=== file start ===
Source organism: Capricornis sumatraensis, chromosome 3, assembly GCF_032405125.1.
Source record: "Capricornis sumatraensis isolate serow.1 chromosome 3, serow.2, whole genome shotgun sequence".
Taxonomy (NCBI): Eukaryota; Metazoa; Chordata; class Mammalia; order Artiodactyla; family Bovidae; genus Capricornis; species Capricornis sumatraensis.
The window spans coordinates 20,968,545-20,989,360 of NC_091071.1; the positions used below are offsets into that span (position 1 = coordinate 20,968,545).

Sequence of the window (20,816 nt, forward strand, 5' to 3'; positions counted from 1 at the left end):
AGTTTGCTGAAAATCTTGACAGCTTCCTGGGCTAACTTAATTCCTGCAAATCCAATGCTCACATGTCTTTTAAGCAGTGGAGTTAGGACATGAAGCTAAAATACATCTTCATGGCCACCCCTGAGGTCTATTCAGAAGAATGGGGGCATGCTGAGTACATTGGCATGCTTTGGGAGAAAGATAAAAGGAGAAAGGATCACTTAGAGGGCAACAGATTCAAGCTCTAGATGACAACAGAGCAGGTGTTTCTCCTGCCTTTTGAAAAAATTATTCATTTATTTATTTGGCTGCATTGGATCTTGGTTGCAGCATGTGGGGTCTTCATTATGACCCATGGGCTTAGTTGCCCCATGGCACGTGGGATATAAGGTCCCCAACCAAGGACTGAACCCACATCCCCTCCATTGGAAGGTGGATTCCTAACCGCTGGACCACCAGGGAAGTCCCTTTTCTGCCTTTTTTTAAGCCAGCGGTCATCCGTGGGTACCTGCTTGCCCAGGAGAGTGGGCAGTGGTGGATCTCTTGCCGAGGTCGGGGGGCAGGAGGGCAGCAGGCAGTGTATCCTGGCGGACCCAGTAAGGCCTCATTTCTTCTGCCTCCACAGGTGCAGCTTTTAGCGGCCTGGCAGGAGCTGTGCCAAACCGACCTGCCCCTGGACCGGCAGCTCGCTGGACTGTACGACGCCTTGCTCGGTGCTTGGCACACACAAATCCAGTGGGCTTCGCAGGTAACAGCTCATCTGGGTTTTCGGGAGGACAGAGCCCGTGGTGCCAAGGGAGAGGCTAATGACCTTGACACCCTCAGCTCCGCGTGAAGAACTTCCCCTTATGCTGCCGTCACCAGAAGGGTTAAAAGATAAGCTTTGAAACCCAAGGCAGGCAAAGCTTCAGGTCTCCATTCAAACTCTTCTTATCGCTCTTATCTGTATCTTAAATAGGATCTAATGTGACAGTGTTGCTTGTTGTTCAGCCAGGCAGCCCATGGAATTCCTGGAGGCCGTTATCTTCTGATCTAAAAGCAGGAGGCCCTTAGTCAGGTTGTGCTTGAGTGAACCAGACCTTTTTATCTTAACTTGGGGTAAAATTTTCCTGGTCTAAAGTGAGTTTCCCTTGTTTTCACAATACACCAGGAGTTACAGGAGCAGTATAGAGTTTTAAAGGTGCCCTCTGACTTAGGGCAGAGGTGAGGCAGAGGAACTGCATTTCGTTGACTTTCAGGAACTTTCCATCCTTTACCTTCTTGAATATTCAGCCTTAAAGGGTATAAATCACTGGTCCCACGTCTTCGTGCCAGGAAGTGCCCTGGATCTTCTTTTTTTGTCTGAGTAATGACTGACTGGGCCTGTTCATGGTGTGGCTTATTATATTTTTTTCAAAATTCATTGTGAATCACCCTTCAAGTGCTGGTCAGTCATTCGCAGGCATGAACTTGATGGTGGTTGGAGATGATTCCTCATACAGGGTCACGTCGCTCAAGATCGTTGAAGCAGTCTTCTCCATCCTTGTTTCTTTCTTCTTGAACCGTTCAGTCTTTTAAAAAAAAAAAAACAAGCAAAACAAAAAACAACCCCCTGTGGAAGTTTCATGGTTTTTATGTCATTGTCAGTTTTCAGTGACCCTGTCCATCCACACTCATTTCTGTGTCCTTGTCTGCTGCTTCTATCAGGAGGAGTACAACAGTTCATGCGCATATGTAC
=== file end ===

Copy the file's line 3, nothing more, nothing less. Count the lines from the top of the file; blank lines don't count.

Taxonomy (NCBI): Eukaryota; Metazoa; Chordata; class Mammalia; order Artiodactyla; family Bovidae; genus Capricornis; species Capricornis sumatraensis.